Chloe Callander talks about Life Beyond the Scars. Picture: Tony Martin

She died four times and came back with a laugh

MOTORBIKE lover and tattooed amputee Chloe Callander uses humour to get past her darkest moments.

At age 70 and widowed, she decided to focus on herself but she could never have predicted what would come her way.

"In 2008, my husband Jim (Miller) passed away. He had such an awful ending; I thought 'well, what do I want to do with the time I have left'," Ms Callander said.

"Well I love tatts, and I love bikes- so I went and got my tatts and my licence. Everyone thought I was just nuts.

"I thought 'well the end's coming up and I just wanted to do something for myself'."

August 5, 2012, is the day Ms Callander will never forget. Aged 72, she jumped on her motorbike and joined her bike club for a ride to Midge Point.

As the bikes meandered along the route at a slow pace, Ms Callander had a microsleep and veered into the path of an oncoming vehicle.

Chloe Callander talks about her scars. Picture: Tony Martin
Chloe Callander talks about her scars. Picture: Tony Martin

"I was at the back of the group, I dropped off to sleep and went under a four-wheel-drive," she said.

"I lost my leg there and then, but I didn't know it."

The RACQ CQ Rescue Helicopter took her to hospital.

"I spoke to the doctor who was on the helicopter that day, and I asked him why he didn't just let me go because I don't want to be like this," she said.

"It sucks, especially when you're used to going and doing what you like. No one with two legs thinks about having to get up and walk; you just do it."

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Second instalment in the Daily Mercury’s Life Beyond the Scars series.
Second instalment in the Daily Mercury’s Life Beyond the Scars series.

Ms Callander was "pretty smashed up".

"They told me I died four times. I said 'why am I here then? You had the chance to let me go - why didn't you just let me go'," she said.

"They said 'no' we want you here and I said they (heaven) must have kept the bloody gates shut. My mother must have been there saying 'don't let her in'." she laughed.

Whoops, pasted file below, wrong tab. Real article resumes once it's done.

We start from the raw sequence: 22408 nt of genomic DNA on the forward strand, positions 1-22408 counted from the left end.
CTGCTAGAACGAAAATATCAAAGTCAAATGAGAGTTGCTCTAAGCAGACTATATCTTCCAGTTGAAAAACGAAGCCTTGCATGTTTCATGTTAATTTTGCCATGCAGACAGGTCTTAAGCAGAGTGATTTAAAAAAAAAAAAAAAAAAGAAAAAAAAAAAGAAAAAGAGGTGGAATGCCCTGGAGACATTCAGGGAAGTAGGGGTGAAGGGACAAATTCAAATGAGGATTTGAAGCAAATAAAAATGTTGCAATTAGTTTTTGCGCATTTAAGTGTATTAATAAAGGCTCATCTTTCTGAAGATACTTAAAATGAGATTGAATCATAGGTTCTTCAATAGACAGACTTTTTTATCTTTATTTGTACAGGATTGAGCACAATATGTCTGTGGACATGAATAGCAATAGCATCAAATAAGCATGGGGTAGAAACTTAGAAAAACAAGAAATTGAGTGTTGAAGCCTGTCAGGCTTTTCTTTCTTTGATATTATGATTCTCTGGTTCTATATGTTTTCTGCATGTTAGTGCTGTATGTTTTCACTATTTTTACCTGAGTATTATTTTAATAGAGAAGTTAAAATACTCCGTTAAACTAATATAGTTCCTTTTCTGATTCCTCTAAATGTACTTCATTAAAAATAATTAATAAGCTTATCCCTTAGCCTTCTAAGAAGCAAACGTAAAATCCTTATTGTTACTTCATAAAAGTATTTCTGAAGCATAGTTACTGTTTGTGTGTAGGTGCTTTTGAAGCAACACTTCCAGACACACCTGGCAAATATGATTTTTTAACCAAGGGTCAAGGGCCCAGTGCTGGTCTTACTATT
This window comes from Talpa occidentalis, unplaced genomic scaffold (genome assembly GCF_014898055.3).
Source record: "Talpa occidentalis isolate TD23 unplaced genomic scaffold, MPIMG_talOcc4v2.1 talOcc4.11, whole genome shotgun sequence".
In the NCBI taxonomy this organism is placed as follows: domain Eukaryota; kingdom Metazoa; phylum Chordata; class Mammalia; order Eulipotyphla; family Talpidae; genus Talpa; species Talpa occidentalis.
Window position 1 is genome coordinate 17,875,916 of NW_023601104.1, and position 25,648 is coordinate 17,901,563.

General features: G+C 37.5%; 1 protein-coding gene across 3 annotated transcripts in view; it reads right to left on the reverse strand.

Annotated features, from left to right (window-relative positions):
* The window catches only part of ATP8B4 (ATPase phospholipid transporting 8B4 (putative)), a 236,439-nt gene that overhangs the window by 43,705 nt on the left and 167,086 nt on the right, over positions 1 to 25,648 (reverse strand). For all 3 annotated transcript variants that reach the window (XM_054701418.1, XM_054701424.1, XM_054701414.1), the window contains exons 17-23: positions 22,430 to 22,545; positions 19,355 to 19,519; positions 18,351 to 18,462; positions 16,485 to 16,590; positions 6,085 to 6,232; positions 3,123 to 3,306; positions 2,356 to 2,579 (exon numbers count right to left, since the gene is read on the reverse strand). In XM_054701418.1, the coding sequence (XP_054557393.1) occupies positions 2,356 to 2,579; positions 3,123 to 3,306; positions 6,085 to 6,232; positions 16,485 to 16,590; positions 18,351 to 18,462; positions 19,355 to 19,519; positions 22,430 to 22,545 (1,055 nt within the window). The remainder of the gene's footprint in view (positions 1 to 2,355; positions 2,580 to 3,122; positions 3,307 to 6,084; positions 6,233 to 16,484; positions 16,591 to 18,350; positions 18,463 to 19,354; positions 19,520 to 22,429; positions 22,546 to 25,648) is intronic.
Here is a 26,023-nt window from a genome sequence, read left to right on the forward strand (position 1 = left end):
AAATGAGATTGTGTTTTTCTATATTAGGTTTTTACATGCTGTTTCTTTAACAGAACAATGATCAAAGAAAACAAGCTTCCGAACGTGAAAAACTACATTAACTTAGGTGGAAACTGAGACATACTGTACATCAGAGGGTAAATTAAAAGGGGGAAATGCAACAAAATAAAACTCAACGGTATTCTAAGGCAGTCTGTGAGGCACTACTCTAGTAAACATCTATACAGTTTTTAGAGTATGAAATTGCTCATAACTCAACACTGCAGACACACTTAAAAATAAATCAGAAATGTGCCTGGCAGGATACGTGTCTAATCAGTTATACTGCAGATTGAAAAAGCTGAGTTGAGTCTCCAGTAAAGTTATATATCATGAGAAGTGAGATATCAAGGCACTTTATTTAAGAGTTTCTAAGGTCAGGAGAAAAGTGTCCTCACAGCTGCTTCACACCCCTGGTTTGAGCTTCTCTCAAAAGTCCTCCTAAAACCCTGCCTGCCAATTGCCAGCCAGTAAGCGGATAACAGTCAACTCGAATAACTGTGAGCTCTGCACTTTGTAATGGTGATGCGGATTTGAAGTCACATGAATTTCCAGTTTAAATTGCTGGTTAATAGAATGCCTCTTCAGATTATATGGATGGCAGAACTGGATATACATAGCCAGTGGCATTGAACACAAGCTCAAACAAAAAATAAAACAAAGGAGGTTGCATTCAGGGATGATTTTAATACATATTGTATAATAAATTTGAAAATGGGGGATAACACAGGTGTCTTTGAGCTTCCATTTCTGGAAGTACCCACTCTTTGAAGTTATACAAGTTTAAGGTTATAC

Ms Callander spent seven and a half months in the hospital. As well as losing her leg, she had multiple fractures to her arms and injuries to her other leg.

"I couldn't use my arms; it was months before I could do anything for myself," she said.

Chloe Callander held a fundraising event to raise money for CQRescue in 2013. Photo Tony Martin
Chloe Callander held a fundraising event to raise money for CQRescue in 2013. Photo Tony Martin

She began to use a prosthetic leg but decided it was not for her. She felt safer without it.

"All I could envisage was me walking down the street, the prosthetic leg letting go, the other leg not holding me and there I'd be splat. I couldn't take the worry of it not holding on," she said.

"I only use my chair now."

Now in her 80s and living with her son Brett Harris, Ms Callander said her greatest difficulty was not being completely independent.

"You can't do what you want to do, and that doesn't go down well with me," she said.

"I was so busy doing everything I wanted to do, and when you have two legs, you just don't think about if you can or if you can't. Now there's so many things I can't do," she said.

"I used to be strong, but as I get older, I'm finding it harder."

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These days, Ms Callander tends to her garden and looks forward to visits from her friends. She still needs medication for pain relief, but her strong nature and humour keeps her going.

"I went to the Queen concert, but as soon as they struck the first chord, you know what happened? All those bastards stood up, and I couldn't see a bloody thing. I was that livid I just wanted a shanghai with a pocket full of rocks," she said.

Her philosophy is, just get on with it.

"Shit happens, and you have just to suck it up," she said.

"You do what you can and what you can't, you can't. You don't have a choice."

Terry Pepi, Roger Martin, Chloe Callander, Warren Smith, Helen Pepi and Noel Ringuet at a fundraising event for CQRescue held at The Leap Hotel Photo Tony Martin
Terry Pepi, Roger Martin, Chloe Callander, Warren Smith, Helen Pepi and Noel Ringuet at a fundraising event for CQRescue held at The Leap Hotel Photo Tony Martin